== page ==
understanding that accredited scientific journals have review boards, made
up of scientists who know the field, that study all submitted research
materials before accepting them for publication. If there are errors present
in the material, problems with how the research was done, etc., the author
is allowed to correct these and resubmit the articles. If they are not up to
accepted standards, they are rejected as unworthy of publication. In short,
authors have their work judged by a review board of other scientists before
that work is accepted and published.
         The AHS Journal is an amateur society publication prepared by
volunteers that presents an overview both of the society itself and of what
is going on in the genus in general. It does not have the staff or resources
to review full scientific articles in this fashion. It runs the risk of
publishing unknowingly work that may be full of errors or entirely
fraudulent (and no, I am not suggesting that Ed's work is either) if it
starts trying to go too far in this direction. It is simply not the place
for such articles, because it will probably never have the ability to filter
them adequately before publishing them. If it someday has enough qualified
volunteers to accomplish this, that policy may change. This situation is the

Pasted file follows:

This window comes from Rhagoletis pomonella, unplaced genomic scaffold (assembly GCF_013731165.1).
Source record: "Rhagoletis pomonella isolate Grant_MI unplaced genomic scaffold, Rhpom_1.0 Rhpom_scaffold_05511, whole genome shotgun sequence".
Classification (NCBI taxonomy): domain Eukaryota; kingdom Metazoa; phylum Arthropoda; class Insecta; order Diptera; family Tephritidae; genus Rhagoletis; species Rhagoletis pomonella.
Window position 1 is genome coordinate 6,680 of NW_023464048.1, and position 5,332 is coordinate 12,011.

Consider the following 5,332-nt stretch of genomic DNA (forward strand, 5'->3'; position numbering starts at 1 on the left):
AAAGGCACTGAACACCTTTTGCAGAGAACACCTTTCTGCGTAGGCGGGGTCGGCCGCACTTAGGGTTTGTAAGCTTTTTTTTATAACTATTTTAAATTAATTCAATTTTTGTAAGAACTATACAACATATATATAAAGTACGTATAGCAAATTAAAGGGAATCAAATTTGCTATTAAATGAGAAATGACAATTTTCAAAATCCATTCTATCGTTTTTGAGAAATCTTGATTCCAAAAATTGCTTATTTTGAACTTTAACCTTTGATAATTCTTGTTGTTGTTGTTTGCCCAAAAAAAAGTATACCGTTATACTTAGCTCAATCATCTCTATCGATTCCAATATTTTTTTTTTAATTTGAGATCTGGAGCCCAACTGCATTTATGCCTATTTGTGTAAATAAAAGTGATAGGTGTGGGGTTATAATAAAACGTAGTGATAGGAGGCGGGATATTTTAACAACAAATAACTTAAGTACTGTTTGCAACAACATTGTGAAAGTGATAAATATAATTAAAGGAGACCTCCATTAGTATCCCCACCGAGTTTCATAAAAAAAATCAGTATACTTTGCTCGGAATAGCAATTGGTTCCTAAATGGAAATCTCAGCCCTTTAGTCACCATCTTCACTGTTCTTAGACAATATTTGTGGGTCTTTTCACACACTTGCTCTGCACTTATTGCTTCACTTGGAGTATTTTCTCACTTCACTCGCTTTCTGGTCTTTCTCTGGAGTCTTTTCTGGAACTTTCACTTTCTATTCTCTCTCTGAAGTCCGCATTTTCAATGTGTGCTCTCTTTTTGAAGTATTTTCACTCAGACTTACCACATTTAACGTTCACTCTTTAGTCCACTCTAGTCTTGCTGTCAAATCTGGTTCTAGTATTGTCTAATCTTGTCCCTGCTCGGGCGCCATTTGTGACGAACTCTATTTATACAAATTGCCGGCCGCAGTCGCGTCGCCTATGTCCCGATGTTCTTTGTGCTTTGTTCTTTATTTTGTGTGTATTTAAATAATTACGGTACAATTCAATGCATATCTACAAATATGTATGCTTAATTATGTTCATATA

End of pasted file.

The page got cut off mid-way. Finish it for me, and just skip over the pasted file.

basis for the decision not to accept full research materials. Another facet
of this concerns theft of research. If someone submitted an article full of
material that was stolen from another scientist and it was allowed into
publication because there is no qualified review board, the AHS could find
itself subject to lawsuits on the behalf of the injured party. The AHS Board
is responsible to the membership in not allowing society funds to be put at
risk in this fashion, as the entire treasury could be wiped out in one shot
by one person. A person who is in the right.
         Ed must also face these concerns with his own journal if he is
considering publishing research materials from other people. I don't know if
he has managed to assemble a team of scientists that can review submissions
there, but I'm impressed if he has. It is a much more difficult endeavor
than what is attempted by the AHS Journal, and he deserves credit for his
organizational skills if he has managed it.
        Personally, I think those who are worried about HostaScience drawing
all the good scientific material away from the AHS Journal are being a
little silly, but there has been a very real shortage of submitted articles
lately. HostaScience hopefully will stir up more scientific thought and
writing, and we should all benefit from that.

........Bill Meyer

For me, I'm glad we have both the Hosta Journal (THJ) and HostaScience.  As
hosta growers, we are richer for having both and I hope both are successful
in reaching their target audiences.  I enjoy reading both.

I do feel the need to respond to a couple comments Bill made:

<<Without getting into the quality of the material
as I have not yet read it, I will say that Ed is not known for being